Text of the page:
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How to read Candlestick


Candlestick charts

Candlestick charts are a popular component of technical analysis because they allow traders to interpret price information quickly and from only a few price bars. Candlestick price action entails determining where the security price opened and closed for a given period, as well as the price high and lows for the specified period. The trader determines the time range that each candle represents. The daily time-frame is a popular time-frame. Many components of a candle help a trader predict the direction the price of a security will go. Individual candlesticks form patterns over time that traders can use to identify major support and resistance levels.

Candlesticks have three basic features

The body is the colored part of a candle that represents the spread between the opening and closing prices over a given time period. The time period can range from minute, hour, day, week, etc...  They are the most fundamental component of candlestick charts.

A shadow is a vertical line drawn on a candle in a candlestick chart to show the highs and lows of a security over a given time period in relation to the opening and closing prices.

There are numerous color combinations that investors become accustomed to seeing on trading terminals, but the combination of green & red is preferred by most.

Closing Price > Opening Price   = Candlestick color is Green

But When,
Closing Price < Opening Price   = Candlestick color is Red

Candlestick patterns

Every candlestick tells a story about the battle between bulls and bears and buyers and sellers. It's important to remember that most candle patterns require confirmation based on the context of the preceding and following candles. Many novices make the common mistake of spotting a single candle formation without considering the context. To achieve the best results, it is prudent to combine them with other indicators. Some of the common candlestick patterns are as follows.

  1. Bullish Reversal Candlestick Patterns

Hammer pattern is a single candlestick pattern that appears at the end of a downtrend and indicates a bullish reversal. It is one of the most reliable and widely used candlestick patterns. The pattern is used to identify capitulation bottoms followed by a price bounce, which traders use to enter long positions. Hammer candlestick patterns appear after a security's price has fallen over three trading days. The candle formed has a lower shadow that creates a new low in the downtrend sequence before closing near or above the open. Candle's real body is small and located at the top, with a lower shadow that should be more than twice as large as the real body. This represents the longs that finally gave up and stopped trading as shorts began to cover their positions and bargain hunters entered from the sidelines. The next candle must close above the hammer candle's low, preferably above the body, to confirm the hammer candle.  It is advisable to time the entry using a momentum indicator such as a MACD, stochastic, or RSI.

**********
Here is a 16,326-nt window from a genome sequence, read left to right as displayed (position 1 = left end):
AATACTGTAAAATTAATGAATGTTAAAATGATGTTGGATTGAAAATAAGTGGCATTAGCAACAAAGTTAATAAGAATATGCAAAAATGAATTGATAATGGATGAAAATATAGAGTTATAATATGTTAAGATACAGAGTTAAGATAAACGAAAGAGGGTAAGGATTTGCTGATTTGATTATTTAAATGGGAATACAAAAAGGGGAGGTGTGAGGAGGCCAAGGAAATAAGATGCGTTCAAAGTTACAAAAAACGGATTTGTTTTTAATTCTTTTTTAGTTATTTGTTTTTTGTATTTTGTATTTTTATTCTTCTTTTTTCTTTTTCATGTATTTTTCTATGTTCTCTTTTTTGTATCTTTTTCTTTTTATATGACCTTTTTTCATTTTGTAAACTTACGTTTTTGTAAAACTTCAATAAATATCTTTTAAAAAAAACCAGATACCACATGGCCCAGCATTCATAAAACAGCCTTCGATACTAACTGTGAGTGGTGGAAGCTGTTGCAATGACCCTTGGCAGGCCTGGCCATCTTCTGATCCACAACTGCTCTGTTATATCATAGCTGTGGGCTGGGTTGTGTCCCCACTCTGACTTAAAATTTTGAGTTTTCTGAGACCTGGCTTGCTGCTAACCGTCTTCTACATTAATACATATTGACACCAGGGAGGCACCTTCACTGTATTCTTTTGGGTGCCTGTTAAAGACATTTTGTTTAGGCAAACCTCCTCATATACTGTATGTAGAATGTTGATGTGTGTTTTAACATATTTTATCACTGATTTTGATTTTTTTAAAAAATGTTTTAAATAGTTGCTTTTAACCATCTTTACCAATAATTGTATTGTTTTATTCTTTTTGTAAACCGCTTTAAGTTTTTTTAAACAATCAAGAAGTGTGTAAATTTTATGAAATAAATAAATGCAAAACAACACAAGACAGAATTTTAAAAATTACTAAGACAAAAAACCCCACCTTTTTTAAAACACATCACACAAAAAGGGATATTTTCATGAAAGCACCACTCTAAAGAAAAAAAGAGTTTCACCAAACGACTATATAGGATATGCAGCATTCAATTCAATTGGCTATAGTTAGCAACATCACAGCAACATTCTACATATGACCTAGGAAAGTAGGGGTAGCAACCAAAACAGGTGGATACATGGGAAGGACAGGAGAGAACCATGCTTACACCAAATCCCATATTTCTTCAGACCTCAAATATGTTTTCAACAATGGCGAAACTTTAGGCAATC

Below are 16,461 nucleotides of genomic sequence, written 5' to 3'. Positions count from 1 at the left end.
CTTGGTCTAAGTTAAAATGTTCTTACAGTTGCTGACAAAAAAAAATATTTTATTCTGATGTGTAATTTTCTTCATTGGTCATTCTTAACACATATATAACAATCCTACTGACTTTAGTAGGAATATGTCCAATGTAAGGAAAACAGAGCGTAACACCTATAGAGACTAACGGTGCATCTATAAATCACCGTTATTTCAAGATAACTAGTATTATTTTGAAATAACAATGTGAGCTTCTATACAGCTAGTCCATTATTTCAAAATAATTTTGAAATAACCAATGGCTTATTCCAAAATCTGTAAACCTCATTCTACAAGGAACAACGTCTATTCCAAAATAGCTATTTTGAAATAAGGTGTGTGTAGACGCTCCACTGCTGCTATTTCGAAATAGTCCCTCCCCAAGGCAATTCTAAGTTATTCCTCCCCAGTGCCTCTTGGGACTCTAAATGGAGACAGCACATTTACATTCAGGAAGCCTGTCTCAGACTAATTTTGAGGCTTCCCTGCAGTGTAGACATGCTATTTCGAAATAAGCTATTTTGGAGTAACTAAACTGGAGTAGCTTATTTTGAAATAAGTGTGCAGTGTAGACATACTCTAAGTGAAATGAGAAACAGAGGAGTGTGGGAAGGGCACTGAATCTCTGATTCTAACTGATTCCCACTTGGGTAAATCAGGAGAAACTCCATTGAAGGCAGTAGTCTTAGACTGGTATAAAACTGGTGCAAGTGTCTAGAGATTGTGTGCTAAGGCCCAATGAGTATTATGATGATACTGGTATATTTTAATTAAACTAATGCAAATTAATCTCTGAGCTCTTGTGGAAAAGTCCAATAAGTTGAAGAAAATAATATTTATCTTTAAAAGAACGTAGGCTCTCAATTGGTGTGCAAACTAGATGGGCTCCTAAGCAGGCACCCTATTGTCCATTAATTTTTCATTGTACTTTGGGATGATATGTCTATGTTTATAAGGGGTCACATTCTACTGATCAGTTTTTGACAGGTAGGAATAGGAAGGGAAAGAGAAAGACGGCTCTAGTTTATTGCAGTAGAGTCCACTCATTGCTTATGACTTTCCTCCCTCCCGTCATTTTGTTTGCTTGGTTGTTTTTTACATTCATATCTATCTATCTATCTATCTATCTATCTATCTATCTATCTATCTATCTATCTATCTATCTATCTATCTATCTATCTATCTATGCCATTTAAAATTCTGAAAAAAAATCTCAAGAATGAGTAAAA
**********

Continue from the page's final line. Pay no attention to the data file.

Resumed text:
Piercing Pattern
A piercing pattern forms near support levels and indicates a potential bullish reversal. This pattern is made up of two candlesticks, the first of which is bearish and the second of which is bullish. It's a lot like the dark cloud cover pattern. The only distinction is that dark cloud cover indicates a bearish reversal, whereas a piercing pattern indicates a bullish reversal. The first candlestick in the formation is red, indicating a down day, and the second candlestick is green, indicating a day that closes higher than it opened. When looking for a bullish reversal, any red candlestick followed by a green candlestick could be an indicator, but the piercing pattern is unique because the reversal is likely to be unexpected by most market participants.

  1. The pattern is preceded by a price decline. (This could be a brief downtrend, but if the candles appear after a price increase, it is not a significant reversal indicator.)
  2. The price gap falls to start the second day. (This pattern is more common in stocks due to their ability to have overnight gaps, as opposed to currencies or other 24-hour trading assets.) On a weekly chart, this pattern can appear in any asset class).
  3. The second candle must close above the first candle's midpoint. (This indicates that buyers outnumbered sellers on this particular day.)

Bullish Engulfing